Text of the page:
ARUNDEL CASTLE October 2015 / SOUTH-EAST SICILY October 2015
ALONG THE VIA AEMILIA October – November 2015 / YORK MINSTER November 2015
MADEIRA December 2015 / NEW YEARS EVE IN FLORENCE Dec – Jan 2016
The Call of the Canary Islands
From King Juba of Numidia to Santiago Calatrava
Monday 7 March to Monday 14 March 2016
Named variously over the millennia, The Fortunate Isles, the Isles of the Blessed, Atlantis, Elysium, the Garden of the Hesperides, the Canary Islands have boasted, since they emerged steaming from the sea, of near-perfect year-round temperatures. A volcanic archipelago off the coast of northwestern Africa, they are among Spain’s farthest-flung territories. Their landscapes include four of the highest peaks within Spanish territory and some bizarre yet inspiring scenery: from black sand beaches with soaring pale cliffs to rugged, red, Mars-like panoramas.
Pliny the Elder reported that the islands ‘abound in palm-groves bearing dates and in conifers; …there is a large supply of honey, and papyrus grows in the rivers…’ Indeed, profuse pine forests alternate with extinct volcanoes in a mighty ancient landscape often more lunar than earthly – with colour, not black alone, but pink, blue, purple, ochre: a fiery painter’s palette. The origin of the islands’ first inhabitants has long been a source of mystery but they have left behind fascinating traces of their perplexities in their rock art in almost modernist squares, triangles, circles, and mazes.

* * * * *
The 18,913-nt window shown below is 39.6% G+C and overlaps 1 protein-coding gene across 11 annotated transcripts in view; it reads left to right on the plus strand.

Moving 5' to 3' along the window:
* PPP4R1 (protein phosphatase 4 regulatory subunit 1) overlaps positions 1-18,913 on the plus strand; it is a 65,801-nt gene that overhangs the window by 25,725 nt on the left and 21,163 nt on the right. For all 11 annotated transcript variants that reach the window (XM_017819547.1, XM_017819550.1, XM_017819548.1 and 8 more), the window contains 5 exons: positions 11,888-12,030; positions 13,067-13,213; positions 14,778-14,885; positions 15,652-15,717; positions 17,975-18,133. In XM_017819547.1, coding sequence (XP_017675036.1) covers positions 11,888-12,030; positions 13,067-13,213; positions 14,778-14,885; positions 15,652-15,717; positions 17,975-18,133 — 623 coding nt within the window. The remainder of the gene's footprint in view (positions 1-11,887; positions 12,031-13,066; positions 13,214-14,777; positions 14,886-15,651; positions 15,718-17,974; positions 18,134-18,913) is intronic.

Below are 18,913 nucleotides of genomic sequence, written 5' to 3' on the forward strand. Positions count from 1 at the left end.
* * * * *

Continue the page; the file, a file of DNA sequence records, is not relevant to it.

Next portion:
By the 19c, Canary Island painters trained in Paris, and imbued with the glories of Impressionism and Fauvism, celebrated the rich colours of the islands in pigment. Canary architecture includes striking black-and white churches such as those in the UNESCO heritage site of La Laguna, with intricate gilded retables and altarpieces. Houses are brilliantly-coloured in hues from sunset red to yellow and violet, and are equipped with beautifully-crafted balconies made from pine heartwood from inland forests; pebbled or Mozarabic-tiled patios are lined with glazed clay pots spilling over with brightly-coloured flowers and Modernista buildings show hints of the drama of Gaudi even from the distance of Barcelona. Cesar Manrique’s remarkable house-studio was excavated from bubbles of lava, as were the dramatic walls and sloping floors of the Tenerife Espacio del Arte, by Tate Modern architects Herzog and De Meuron; meanwhile Santiago Calatrava’s Auditorio rears over the harbour of Tenerife like a pterodactyl. The appeal of the Canary Islands is indeed both up-to-date and profoundly prehistoric.
COST £2760 members, £2810 non-members, £260 single room supplement, £250 deposit, includes flights (with hold luggage) London-Tenerife, Gran Canaria-Lanzarote, and Lanzarote-London, ferry Tenerife-Gran Canaria, seven nights accommodation, all breakfasts, five lunches, five dinners with wine, all lectures, all entrance fees, tuition and guiding, private minibus travel during the tour, all gratuities, VAT.